Concerned About Online Donor Data Security? Try a Private Social Network
It’s interesting to observe how, as online social networkers, we’re being asked to give more and more of ourselves away in return for the access and information we crave. Compelling, though, as these tools are — can we really trust the proprietors of Facebook, Google and Twitter (and the like) to be responsible stewards of our personal data?
There’s a degree to which we understand that, as consumers, entrusting a large for-profit organization with a bit of personal data is the price of convenience. Whether it’s electronic banking or adding an app in Facebook, the pros seem to outweigh the cons.
But what many people do not realize (and your donors may be among them) is the degree to which they are giving tacit permission for the collection of information related to their browsing habits. Here’s just one example of how that works. When you visit websites that offer you the ability to share a Web page on your chosen social-media or bookmarking site — you know, where you see a row of the popular social-media icons at the top — it’s possible that the website is using a free gadget to provide that little piece of functionality. These gadgets are free to the website developer, but they make their money by providing information to online advertisers so you can be presented with appropriate ads.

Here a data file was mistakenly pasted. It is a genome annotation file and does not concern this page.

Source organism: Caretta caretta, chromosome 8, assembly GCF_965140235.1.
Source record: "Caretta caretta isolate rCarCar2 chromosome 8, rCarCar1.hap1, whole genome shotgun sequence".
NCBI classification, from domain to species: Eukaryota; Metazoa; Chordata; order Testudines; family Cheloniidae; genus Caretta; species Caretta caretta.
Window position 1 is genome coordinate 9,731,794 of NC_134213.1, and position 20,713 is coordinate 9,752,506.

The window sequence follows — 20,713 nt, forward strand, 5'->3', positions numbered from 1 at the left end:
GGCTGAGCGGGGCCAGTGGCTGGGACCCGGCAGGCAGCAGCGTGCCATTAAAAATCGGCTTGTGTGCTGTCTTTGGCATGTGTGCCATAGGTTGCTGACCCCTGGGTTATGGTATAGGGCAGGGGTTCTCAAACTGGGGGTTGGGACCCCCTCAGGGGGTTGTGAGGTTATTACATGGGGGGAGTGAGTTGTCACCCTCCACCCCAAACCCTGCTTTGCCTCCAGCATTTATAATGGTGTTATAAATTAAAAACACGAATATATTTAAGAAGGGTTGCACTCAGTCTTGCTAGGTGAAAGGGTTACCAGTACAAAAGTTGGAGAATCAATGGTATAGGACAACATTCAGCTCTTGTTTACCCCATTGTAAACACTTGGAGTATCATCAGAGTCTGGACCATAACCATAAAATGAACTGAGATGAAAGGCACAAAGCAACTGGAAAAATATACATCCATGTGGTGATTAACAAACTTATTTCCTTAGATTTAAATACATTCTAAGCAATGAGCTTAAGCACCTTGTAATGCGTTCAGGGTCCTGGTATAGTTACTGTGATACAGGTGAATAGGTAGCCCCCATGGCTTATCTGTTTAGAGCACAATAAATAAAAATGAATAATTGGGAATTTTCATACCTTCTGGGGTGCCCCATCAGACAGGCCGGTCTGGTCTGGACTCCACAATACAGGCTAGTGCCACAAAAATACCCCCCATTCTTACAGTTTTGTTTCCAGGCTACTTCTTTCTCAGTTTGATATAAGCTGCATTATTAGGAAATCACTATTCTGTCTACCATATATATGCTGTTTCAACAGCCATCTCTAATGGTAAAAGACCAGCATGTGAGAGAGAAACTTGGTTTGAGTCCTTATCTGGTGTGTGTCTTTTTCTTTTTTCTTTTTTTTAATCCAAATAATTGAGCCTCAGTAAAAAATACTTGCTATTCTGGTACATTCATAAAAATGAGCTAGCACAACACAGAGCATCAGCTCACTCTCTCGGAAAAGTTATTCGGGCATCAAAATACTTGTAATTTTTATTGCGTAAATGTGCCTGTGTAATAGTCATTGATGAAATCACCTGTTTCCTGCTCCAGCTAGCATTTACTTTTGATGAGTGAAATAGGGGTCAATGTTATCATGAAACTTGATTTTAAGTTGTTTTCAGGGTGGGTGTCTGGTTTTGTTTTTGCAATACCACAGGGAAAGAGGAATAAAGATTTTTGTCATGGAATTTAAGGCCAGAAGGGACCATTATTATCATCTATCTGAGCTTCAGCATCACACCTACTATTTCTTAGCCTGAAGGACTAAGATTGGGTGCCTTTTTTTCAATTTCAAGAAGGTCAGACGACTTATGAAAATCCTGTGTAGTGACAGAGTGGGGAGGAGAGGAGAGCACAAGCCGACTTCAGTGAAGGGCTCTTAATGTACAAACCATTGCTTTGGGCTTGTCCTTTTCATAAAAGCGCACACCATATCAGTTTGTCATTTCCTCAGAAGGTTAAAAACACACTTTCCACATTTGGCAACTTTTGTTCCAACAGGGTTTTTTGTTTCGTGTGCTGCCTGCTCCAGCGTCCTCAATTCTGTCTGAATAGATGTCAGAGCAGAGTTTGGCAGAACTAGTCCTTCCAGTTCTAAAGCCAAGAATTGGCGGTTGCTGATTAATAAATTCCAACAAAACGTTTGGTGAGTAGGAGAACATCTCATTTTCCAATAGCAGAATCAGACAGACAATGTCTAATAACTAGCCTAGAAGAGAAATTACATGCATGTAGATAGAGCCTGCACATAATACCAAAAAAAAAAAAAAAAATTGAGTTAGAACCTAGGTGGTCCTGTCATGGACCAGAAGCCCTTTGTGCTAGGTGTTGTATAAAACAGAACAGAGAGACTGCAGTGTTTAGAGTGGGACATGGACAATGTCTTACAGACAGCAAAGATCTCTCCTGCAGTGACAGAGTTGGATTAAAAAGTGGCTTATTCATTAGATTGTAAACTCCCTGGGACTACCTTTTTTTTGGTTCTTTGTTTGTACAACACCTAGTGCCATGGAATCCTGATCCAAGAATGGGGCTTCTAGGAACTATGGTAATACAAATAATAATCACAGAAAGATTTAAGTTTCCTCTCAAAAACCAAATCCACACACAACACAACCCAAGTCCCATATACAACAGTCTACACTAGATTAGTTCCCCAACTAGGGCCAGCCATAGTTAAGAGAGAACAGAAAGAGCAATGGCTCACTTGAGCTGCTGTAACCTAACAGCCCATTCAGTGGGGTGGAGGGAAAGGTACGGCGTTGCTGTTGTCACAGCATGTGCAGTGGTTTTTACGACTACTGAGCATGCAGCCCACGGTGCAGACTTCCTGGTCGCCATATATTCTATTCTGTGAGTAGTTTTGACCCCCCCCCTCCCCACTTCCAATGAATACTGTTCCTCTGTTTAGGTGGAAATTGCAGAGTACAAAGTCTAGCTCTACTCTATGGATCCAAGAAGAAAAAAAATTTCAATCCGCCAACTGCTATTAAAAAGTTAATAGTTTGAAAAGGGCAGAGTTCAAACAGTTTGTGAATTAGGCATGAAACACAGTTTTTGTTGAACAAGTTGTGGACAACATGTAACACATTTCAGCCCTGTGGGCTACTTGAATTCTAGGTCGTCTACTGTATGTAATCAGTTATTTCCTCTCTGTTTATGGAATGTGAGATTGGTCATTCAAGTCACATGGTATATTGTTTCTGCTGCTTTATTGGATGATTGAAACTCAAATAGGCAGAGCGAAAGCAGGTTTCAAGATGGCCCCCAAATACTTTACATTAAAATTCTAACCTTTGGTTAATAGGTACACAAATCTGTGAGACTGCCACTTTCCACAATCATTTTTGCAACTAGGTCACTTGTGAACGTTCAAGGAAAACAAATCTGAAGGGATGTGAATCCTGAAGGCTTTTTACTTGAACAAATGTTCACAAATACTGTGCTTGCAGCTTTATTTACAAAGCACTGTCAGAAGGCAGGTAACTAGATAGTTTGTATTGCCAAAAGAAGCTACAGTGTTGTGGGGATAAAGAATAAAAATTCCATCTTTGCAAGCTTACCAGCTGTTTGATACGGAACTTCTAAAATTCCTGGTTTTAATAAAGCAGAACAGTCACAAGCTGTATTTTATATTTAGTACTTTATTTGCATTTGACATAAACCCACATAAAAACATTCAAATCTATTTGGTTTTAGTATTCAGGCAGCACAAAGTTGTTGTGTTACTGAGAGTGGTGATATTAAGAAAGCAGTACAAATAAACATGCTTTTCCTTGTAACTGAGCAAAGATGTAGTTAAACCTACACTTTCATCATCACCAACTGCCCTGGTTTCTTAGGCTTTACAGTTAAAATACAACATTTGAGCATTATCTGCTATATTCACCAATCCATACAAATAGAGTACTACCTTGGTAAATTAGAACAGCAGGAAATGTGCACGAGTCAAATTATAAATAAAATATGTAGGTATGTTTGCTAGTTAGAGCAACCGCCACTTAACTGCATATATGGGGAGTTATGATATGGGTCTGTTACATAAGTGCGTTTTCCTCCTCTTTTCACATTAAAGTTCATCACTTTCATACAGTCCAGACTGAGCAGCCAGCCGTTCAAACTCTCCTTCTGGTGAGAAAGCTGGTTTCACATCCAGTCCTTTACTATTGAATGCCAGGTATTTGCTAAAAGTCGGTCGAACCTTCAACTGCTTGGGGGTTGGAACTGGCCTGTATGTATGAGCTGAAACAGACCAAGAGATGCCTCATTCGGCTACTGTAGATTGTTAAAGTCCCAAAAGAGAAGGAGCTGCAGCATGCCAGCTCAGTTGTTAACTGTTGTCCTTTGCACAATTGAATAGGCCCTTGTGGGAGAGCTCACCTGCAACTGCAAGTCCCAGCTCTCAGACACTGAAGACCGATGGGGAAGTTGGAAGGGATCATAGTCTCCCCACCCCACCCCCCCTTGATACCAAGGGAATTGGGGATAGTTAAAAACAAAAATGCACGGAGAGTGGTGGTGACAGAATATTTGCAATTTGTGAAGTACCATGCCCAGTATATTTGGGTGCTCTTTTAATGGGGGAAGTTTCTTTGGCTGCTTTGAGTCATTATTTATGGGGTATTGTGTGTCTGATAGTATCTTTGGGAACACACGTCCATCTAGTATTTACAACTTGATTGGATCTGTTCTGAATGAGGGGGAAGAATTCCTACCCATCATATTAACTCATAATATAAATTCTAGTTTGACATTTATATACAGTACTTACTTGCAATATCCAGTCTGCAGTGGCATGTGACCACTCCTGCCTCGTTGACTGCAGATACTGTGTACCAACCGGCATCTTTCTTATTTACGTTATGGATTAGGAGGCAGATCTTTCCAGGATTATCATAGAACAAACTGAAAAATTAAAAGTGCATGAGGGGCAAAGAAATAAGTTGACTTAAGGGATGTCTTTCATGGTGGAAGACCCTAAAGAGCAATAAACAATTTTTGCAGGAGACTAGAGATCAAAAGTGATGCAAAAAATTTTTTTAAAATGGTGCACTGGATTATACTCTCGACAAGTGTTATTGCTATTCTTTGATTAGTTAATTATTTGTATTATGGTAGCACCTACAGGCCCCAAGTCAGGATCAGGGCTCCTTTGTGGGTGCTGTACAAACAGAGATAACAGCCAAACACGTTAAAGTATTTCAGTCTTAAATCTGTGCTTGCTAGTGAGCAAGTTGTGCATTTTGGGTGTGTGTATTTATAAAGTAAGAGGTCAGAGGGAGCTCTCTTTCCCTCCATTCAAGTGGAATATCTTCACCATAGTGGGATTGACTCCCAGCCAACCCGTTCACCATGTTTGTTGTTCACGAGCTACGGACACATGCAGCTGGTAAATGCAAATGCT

The same goes for embedding videos on your website — that “share” option is great and convenient, but many do not understand what they’re getting into when they click it.
Many charities make use of the free social-networking tools such as Facebook, and that’s a good thing. It’s important to have a presence there. After all, close to 10 percent of the world’s population is registered, probably including most of your donors. But rather than using it as your main way for engaging them online, have you thought about offering your donors a safer way to engage within the trusted confines of your website on a private social network? A private social network offers all of the functionality of a Facebook or LinkedIn group, but you get to control your brand. It’s an ad-free zone (unless you want to offer “appropriate advertising content” of your own), and no one’s collecting information about your donors for future, unspecified use.
A private social network needs to be hosted and supported but doesn’t get the benefit of advertising income. Therefore, it costs a little to provide one. But providing your own social-networking experience is a powerful statement, and some private social networks have the added benefit of being able to link to your CRM/donor database system, too. Take a look at advsol.com/gosocial to see how some nonprofits are using private social networks.